Methods of Evaluation may include but are not limited to the following:

Presentations that employ literary, critical, and/or theoretical terminology
Literary analysis, literary research, and critical thinking demonstrated in writing and/or other media
Participation in student and instructor-led discussions, collaborations, and presentations
Journal entries and reflections on reading process, focusing on construction of meaning
Individual and collaborative projects based on assigned texts and research
"Unessay" projects

Method(s) of Instruction

Methods of Instruction may include but are not limited to the following:

Independent and collaborative reading/viewing/listening interpretation of the assigned texts
Lecture presentations on the history and interpretation of assigned texts
Instructor-guided and collaborative interpretation and analysis
Presentations on inquiry projects focusing on key tools and skill sets in literary interpretation
Student-led discussions and presentations

Representative Text(s) and Other Materials

Asghar, Fatimah, and Safia Elhillo. The Breakbeat Poets, Vol. 3: Halal If You Hear Me. 2019.

Brimmer, Ana Portnoy. To Love an Island. 2021.

Betts, Reginald Dwayne. Felon. 2021.

Brown, Jericho. The Tradition. 2020.

Burt, Stephanie. Don't Read Poetry: A Book about How to Read Poems. 2019.

Chang, Victoria. Obit. 2020.

Chavez, Felicia Rose, Jose Olivarez, and Willie Perdomo. The Breakbeat Poets, Vol. 4: Latinext. 2020.

Choi, Franny. Soft Science. 2019.

Coleman, Wanda. Wicked Enchantment: Selected Poems. 2020.

Diaz, Natalie. Postcolonial Love Poem. 2020.

Felix, Camonghne. Build Yourself A Boat. 2019.

Gay, Ross. Beholding A Poem. 2020.

Harjo, Joy. American Sunrise. 2019.

Hayes, Terrance. American Sonnets for my Past and Future Assassins. 2019.

Hodgson, Andrew. The Cambridge Guide to Reading Poetry. 2021.

Huey, Amorak. Poetry: A Writers' Guide and Anthology (Bloomsbury Writers' Guides and Anthologies). 2018.

Kaminsky, Ilya. Deaf Republic. 2019.

Limón, Ada. The Hurting Kind. 2022.

Marshall, Nate. Finna. 2020.

Parker, Morgan. Magical Negro. 2019.

Price, M.B.. American Poetry to Read Aloud: A Collection of Diverse Poems. 2020.

Rankine, Claudia. Just Us: An American Conversation. 2021.

Savage, Kat. Letters from a Dead Girl. 2020.

Shapiro, Lauren. Arena. 2019.

Smith, Tracy. Such Color: New and Selected Poems. 2021.

Stilman, Daniel Yosef. Blues.. 2020.

Torres, Michael. An Incomplete List of Names. 2020.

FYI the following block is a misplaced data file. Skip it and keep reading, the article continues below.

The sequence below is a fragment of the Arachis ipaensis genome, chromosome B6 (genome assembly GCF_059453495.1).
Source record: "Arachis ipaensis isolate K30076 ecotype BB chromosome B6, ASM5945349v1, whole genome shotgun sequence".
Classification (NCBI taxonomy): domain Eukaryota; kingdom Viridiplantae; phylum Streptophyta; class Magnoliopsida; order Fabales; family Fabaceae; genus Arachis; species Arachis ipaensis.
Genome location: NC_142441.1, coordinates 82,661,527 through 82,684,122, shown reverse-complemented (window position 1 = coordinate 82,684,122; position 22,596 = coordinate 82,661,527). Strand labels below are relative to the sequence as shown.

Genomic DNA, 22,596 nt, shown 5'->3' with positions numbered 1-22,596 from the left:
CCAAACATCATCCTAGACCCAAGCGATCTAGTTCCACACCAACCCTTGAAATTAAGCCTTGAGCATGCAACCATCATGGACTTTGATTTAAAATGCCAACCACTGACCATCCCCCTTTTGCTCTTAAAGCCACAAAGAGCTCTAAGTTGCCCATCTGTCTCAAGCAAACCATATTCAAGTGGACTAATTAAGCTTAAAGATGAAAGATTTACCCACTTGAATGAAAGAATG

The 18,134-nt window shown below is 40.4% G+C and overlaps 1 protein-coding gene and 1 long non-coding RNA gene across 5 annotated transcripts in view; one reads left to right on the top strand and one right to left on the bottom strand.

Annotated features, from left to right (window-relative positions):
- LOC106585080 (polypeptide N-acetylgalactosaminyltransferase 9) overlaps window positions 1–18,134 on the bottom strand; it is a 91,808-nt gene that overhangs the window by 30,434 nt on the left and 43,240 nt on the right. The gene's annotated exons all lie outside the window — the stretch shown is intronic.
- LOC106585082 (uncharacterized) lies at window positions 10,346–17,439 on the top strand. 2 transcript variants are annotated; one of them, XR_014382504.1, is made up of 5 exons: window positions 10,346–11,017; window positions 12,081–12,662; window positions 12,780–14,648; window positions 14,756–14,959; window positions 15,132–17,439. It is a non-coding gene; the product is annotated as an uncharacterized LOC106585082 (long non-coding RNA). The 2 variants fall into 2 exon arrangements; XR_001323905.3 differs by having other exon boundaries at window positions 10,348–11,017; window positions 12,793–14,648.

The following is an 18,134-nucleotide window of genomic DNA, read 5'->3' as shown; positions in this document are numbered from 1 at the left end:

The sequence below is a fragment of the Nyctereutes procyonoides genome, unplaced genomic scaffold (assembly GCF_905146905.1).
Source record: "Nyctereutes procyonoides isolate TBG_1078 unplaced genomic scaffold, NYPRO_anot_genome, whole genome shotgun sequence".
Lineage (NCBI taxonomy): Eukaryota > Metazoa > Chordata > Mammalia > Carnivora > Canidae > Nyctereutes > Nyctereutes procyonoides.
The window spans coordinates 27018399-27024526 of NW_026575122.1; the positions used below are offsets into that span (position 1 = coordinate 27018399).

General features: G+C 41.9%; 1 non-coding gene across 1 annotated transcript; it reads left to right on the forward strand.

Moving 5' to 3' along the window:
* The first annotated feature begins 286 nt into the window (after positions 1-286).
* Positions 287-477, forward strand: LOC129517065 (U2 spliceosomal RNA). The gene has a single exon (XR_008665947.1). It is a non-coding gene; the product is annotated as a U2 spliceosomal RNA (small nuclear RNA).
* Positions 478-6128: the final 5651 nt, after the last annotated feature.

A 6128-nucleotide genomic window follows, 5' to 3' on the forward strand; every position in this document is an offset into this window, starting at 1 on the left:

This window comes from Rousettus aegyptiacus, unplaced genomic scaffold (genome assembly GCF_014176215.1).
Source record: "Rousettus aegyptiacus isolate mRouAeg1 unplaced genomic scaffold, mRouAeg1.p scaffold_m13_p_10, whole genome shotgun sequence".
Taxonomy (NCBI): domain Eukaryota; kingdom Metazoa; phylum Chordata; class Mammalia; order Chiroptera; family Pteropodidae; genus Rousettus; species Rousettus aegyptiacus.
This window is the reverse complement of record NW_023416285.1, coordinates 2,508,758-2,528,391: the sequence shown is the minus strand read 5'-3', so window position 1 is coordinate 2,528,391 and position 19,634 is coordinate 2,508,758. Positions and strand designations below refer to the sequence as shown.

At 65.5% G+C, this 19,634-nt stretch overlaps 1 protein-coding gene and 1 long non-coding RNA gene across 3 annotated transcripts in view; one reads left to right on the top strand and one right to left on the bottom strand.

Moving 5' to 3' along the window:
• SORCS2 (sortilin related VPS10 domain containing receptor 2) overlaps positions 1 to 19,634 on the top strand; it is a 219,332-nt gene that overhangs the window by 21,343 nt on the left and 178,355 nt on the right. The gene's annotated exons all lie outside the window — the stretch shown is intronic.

Wong, Shelly. as she appears. 2022.

An anthology that stresses historical and contemporary English language poetry and includes multi-ethnic, multi-cultural, American voices, and/or modern critical theory, and material on the technical terminology of poetic explication AND any contemporary English language poetry collection. Sample anthology titles, from the list above, include Poetry: A Writers' Guide and Anthology (Bloomsbury Writers' Guides and Anthologies), Don't Read Poetry: A Book about How to Read Poems, The Cambridge Guide to Reading Poetry, American Poetry to Read Aloud: A Collection of Diverse Poems. Sample poetry collections by contemporary poets with a focus on diverse and modern voices, from the list above, include: as she appears, Finna, Obit, Postcolonial Love Poem.

Types and/or Examples of Required Reading, Writing, and Outside of Class Assignments

  1. Reading assignments include selections from assigned anthology, poetry collections, or primary sources of recognized canonical works and contemporary poetry
  2. Supplemental readings from secondary sources, such as journal articles, monographs, biographies, podcasts, and/or videos meant designed to familiarize students with ongoing debates and perspectives in the study of poetry
  3. Close reading poems and social-historical, literary contexts for selected poetry. Analysis of how a poem reflects a particular literary movement, style, or period, poetics, or a poet's literary and/or cultural contributions to literature
  4. Writing and research assignments may include journal entries, reading responses, annotated bibliographies, essays, and "unessay" projects that require summary, interpretation, analysis, and synthesis of original texts
  5. Attend and reflect on local poetry readings and/or online readings (or recordings of readings)